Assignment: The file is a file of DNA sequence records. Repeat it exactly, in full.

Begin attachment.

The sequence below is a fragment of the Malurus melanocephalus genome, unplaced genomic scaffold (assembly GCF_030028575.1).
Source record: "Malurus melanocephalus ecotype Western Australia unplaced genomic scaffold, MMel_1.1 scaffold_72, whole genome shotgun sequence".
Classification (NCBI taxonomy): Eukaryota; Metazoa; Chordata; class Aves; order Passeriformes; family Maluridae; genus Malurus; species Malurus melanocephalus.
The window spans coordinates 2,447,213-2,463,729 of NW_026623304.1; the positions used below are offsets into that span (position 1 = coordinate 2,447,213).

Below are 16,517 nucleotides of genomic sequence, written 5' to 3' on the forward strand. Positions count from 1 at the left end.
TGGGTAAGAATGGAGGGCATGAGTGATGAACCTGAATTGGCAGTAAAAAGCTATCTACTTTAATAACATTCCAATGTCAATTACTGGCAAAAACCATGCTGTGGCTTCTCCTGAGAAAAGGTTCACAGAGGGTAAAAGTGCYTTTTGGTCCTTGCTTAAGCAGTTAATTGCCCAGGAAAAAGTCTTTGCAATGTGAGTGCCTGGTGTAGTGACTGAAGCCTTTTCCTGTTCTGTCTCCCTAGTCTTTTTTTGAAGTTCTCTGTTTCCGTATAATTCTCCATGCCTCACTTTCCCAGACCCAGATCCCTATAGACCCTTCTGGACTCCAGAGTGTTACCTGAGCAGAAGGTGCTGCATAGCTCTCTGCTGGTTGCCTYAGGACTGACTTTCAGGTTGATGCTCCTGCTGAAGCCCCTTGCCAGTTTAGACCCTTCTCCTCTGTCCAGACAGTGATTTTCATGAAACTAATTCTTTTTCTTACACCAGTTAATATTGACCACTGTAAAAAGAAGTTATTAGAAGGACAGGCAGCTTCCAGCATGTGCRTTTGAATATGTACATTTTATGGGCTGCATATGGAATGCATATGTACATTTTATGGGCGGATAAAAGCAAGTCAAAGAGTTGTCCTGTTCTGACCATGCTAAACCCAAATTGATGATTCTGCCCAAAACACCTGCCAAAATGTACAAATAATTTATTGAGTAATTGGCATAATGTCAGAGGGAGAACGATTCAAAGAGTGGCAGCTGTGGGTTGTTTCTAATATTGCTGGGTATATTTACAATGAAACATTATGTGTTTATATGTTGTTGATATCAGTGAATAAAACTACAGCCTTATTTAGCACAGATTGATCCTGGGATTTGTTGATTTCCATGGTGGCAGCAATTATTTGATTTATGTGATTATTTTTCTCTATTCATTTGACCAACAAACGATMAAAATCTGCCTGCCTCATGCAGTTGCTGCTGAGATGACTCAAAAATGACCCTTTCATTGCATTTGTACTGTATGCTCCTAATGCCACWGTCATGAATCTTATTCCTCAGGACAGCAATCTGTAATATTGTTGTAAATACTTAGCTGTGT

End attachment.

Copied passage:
The sequence below is a fragment of the Malurus melanocephalus genome, unplaced genomic scaffold (assembly GCF_030028575.1).
Source record: "Malurus melanocephalus ecotype Western Australia unplaced genomic scaffold, MMel_1.1 scaffold_72, whole genome shotgun sequence".
Classification (NCBI taxonomy): Eukaryota; Metazoa; Chordata; class Aves; order Passeriformes; family Maluridae; genus Malurus; species Malurus melanocephalus.
The window spans coordinates 2,447,213-2,463,729 of NW_026623304.1; the positions used below are offsets into that span (position 1 = coordinate 2,447,213).

Below are 16,517 nucleotides of genomic sequence, written 5' to 3' on the forward strand. Positions count from 1 at the left end.
TGGGTAAGAATGGAGGGCATGAGTGATGAACCTGAATTGGCAGTAAAAAGCTATCTACTTTAATAACATTCCAATGTCAATTACTGGCAAAAACCATGCTGTGGCTTCTCCTGAGAAAAGGTTCACAGAGGGTAAAAGTGCYTTTTGGTCCTTGCTTAAGCAGTTAATTGCCCAGGAAAAAGTCTTTGCAATGTGAGTGCCTGGTGTAGTGACTGAAGCCTTTTCCTGTTCTGTCTCCCTAGTCTTTTTTTGAAGTTCTCTGTTTCCGTATAATTCTCCATGCCTCACTTTCCCAGACCCAGATCCCTATAGACCCTTCTGGACTCCAGAGTGTTACCTGAGCAGAAGGTGCTGCATAGCTCTCTGCTGGTTGCCTYAGGACTGACTTTCAGGTTGATGCTCCTGCTGAAGCCCCTTGCCAGTTTAGACCCTTCTCCTCTGTCCAGACAGTGATTTTCATGAAACTAATTCTTTTTCTTACACCAGTTAATATTGACCACTGTAAAAAGAAGTTATTAGAAGGACAGGCAGCTTCCAGCATGTGCRTTTGAATATGTACATTTTATGGGCTGCATATGGAATGCATATGTACATTTTATGGGCGGATAAAAGCAAGTCAAAGAGTTGTCCTGTTCTGACCATGCTAAACCCAAATTGATGATTCTGCCCAAAACACCTGCCAAAATGTACAAATAATTTATTGAGTAATTGGCATAATGTCAGAGGGAGAACGATTCAAAGAGTGGCAGCTGTGGGTTGTTTCTAATATTGCTGGGTATATTTACAATGAAACATTATGTGTTTATATGTTGTTGATATCAGTGAATAAAACTACAGCCTTATTTAGCACAGATTGATCCTGGGATTTGTTGATTTCCATGGTGGCAGCAATTATTTGATTTATGTGATTATTTTTCTCTATTCATTTGACCAACAAACGATMAAAATCTGCCTGCCTCATGCAGTTGCTGCTGAGATGACTCAAAAATGACCCTTTCATTGCATTTGTACTGTATGCTCCTAATGCCACWGTCATGAATCTTATTCCTCAGGACAGCAATCTGTAATATTGTTGTAAATACTTAGCTGTGT